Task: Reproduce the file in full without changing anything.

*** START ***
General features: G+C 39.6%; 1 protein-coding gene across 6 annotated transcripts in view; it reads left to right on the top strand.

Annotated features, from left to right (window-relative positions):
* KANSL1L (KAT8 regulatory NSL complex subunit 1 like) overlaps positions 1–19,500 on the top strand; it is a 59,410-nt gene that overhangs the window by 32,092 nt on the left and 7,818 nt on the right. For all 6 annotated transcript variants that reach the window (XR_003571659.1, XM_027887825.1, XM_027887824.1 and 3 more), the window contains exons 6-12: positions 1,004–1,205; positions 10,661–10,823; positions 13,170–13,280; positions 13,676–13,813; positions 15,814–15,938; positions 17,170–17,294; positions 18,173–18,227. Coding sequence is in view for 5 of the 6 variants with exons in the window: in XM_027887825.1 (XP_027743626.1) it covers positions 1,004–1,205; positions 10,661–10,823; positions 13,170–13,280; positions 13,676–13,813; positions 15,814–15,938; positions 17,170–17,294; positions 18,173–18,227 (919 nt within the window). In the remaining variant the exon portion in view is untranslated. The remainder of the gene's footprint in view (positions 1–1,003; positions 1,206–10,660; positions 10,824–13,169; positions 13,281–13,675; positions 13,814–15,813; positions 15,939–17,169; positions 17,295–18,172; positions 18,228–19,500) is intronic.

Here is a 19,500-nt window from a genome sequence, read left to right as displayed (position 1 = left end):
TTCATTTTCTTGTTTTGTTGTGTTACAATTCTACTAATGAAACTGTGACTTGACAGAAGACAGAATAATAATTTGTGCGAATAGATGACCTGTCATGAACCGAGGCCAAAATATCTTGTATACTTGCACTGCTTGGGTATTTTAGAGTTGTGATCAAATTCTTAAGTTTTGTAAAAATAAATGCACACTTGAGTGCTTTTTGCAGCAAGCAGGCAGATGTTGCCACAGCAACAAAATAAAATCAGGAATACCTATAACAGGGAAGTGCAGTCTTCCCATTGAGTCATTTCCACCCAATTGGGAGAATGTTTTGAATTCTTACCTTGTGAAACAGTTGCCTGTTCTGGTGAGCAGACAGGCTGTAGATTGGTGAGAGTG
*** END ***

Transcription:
General features: G+C 39.6%; 1 protein-coding gene across 6 annotated transcripts in view; it reads left to right on the top strand.

Annotated features, from left to right (window-relative positions):
* KANSL1L (KAT8 regulatory NSL complex subunit 1 like) overlaps positions 1–19,500 on the top strand; it is a 59,410-nt gene that overhangs the window by 32,092 nt on the left and 7,818 nt on the right. For all 6 annotated transcript variants that reach the window (XR_003571659.1, XM_027887825.1, XM_027887824.1 and 3 more), the window contains exons 6-12: positions 1,004–1,205; positions 10,661–10,823; positions 13,170–13,280; positions 13,676–13,813; positions 15,814–15,938; positions 17,170–17,294; positions 18,173–18,227. Coding sequence is in view for 5 of the 6 variants with exons in the window: in XM_027887825.1 (XP_027743626.1) it covers positions 1,004–1,205; positions 10,661–10,823; positions 13,170–13,280; positions 13,676–13,813; positions 15,814–15,938; positions 17,170–17,294; positions 18,173–18,227 (919 nt within the window). In the remaining variant the exon portion in view is untranslated. The remainder of the gene's footprint in view (positions 1–1,003; positions 1,206–10,660; positions 10,824–13,169; positions 13,281–13,675; positions 13,814–15,813; positions 15,939–17,169; positions 17,295–18,172; positions 18,228–19,500) is intronic.

Here is a 19,500-nt window from a genome sequence, read left to right as displayed (position 1 = left end):
TTCATTTTCTTGTTTTGTTGTGTTACAATTCTACTAATGAAACTGTGACTTGACAGAAGACAGAATAATAATTTGTGCGAATAGATGACCTGTCATGAACCGAGGCCAAAATATCTTGTATACTTGCACTGCTTGGGTATTTTAGAGTTGTGATCAAATTCTTAAGTTTTGTAAAAATAAATGCACACTTGAGTGCTTTTTGCAGCAAGCAGGCAGATGTTGCCACAGCAACAAAATAAAATCAGGAATACCTATAACAGGGAAGTGCAGTCTTCCCATTGAGTCATTTCCACCCAATTGGGAGAATGTTTTGAATTCTTACCTTGTGAAACAGTTGCCTGTTCTGGTGAGCAGACAGGCTGTAGATTGGTGAGAGTG